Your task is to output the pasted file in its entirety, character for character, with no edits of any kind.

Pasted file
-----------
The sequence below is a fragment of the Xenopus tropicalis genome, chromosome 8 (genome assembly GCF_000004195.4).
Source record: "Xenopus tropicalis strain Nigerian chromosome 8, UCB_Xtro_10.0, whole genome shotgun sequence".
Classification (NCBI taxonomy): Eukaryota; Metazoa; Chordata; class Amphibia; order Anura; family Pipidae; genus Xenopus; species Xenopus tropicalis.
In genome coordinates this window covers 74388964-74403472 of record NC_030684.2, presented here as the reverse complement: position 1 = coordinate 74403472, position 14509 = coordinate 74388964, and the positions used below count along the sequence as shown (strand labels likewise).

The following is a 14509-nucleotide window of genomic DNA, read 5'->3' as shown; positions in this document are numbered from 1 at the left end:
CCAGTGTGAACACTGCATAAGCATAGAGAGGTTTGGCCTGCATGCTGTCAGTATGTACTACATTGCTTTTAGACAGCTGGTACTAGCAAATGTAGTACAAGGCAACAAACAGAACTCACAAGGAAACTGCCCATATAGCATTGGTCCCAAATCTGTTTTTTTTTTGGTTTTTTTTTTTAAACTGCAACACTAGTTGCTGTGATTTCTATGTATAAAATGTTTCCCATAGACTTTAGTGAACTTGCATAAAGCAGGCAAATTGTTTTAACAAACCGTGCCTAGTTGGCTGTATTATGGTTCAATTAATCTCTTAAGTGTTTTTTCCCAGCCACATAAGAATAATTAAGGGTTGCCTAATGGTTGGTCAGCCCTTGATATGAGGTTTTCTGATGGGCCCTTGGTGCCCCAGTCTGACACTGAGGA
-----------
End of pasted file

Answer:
The sequence below is a fragment of the Xenopus tropicalis genome, chromosome 8 (genome assembly GCF_000004195.4).
Source record: "Xenopus tropicalis strain Nigerian chromosome 8, UCB_Xtro_10.0, whole genome shotgun sequence".
Classification (NCBI taxonomy): Eukaryota; Metazoa; Chordata; class Amphibia; order Anura; family Pipidae; genus Xenopus; species Xenopus tropicalis.
In genome coordinates this window covers 74388964-74403472 of record NC_030684.2, presented here as the reverse complement: position 1 = coordinate 74403472, position 14509 = coordinate 74388964, and the positions used below count along the sequence as shown (strand labels likewise).

The following is a 14509-nucleotide window of genomic DNA, read 5'->3' as shown; positions in this document are numbered from 1 at the left end:
CCAGTGTGAACACTGCATAAGCATAGAGAGGTTTGGCCTGCATGCTGTCAGTATGTACTACATTGCTTTTAGACAGCTGGTACTAGCAAATGTAGTACAAGGCAACAAACAGAACTCACAAGGAAACTGCCCATATAGCATTGGTCCCAAATCTGTTTTTTTTTTGGTTTTTTTTTTTAAACTGCAACACTAGTTGCTGTGATTTCTATGTATAAAATGTTTCCCATAGACTTTAGTGAACTTGCATAAAGCAGGCAAATTGTTTTAACAAACCGTGCCTAGTTGGCTGTATTATGGTTCAATTAATCTCTTAAGTGTTTTTTCCCAGCCACATAAGAATAATTAAGGGTTGCCTAATGGTTGGTCAGCCCTTGATATGAGGTTTTCTGATGGGCCCTTGGTGCCCCAGTCTGACACTGAGGA